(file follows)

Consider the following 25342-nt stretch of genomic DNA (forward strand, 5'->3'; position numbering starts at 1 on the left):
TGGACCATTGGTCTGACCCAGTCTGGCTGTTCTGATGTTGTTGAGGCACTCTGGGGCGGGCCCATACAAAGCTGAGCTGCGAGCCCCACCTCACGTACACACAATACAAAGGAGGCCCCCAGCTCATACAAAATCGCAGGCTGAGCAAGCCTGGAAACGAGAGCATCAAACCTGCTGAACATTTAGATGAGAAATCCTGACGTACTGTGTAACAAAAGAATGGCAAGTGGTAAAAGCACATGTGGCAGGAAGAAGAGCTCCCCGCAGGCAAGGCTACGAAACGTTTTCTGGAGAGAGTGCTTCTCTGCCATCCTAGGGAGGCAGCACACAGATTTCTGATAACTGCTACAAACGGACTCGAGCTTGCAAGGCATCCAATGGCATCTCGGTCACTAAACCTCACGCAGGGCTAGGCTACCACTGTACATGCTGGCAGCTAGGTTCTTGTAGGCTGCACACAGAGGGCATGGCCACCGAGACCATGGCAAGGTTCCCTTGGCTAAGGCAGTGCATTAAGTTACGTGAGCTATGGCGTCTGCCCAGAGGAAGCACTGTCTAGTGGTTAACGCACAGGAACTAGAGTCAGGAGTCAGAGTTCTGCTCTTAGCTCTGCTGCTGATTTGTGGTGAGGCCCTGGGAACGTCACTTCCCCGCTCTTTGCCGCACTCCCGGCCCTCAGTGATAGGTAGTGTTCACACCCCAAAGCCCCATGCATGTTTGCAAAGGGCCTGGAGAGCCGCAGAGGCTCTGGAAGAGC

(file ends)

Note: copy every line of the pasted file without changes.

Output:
Consider the following 25342-nt stretch of genomic DNA (forward strand, 5'->3'; position numbering starts at 1 on the left):
TGGACCATTGGTCTGACCCAGTCTGGCTGTTCTGATGTTGTTGAGGCACTCTGGGGCGGGCCCATACAAAGCTGAGCTGCGAGCCCCACCTCACGTACACACAATACAAAGGAGGCCCCCAGCTCATACAAAATCGCAGGCTGAGCAAGCCTGGAAACGAGAGCATCAAACCTGCTGAACATTTAGATGAGAAATCCTGACGTACTGTGTAACAAAAGAATGGCAAGTGGTAAAAGCACATGTGGCAGGAAGAAGAGCTCCCCGCAGGCAAGGCTACGAAACGTTTTCTGGAGAGAGTGCTTCTCTGCCATCCTAGGGAGGCAGCACACAGATTTCTGATAACTGCTACAAACGGACTCGAGCTTGCAAGGCATCCAATGGCATCTCGGTCACTAAACCTCACGCAGGGCTAGGCTACCACTGTACATGCTGGCAGCTAGGTTCTTGTAGGCTGCACACAGAGGGCATGGCCACCGAGACCATGGCAAGGTTCCCTTGGCTAAGGCAGTGCATTAAGTTACGTGAGCTATGGCGTCTGCCCAGAGGAAGCACTGTCTAGTGGTTAACGCACAGGAACTAGAGTCAGGAGTCAGAGTTCTGCTCTTAGCTCTGCTGCTGATTTGTGGTGAGGCCCTGGGAACGTCACTTCCCCGCTCTTTGCCGCACTCCCGGCCCTCAGTGATAGGTAGTGTTCACACCCCAAAGCCCCATGCATGTTTGCAAAGGGCCTGGAGAGCCGCAGAGGCTCTGGAAGAGC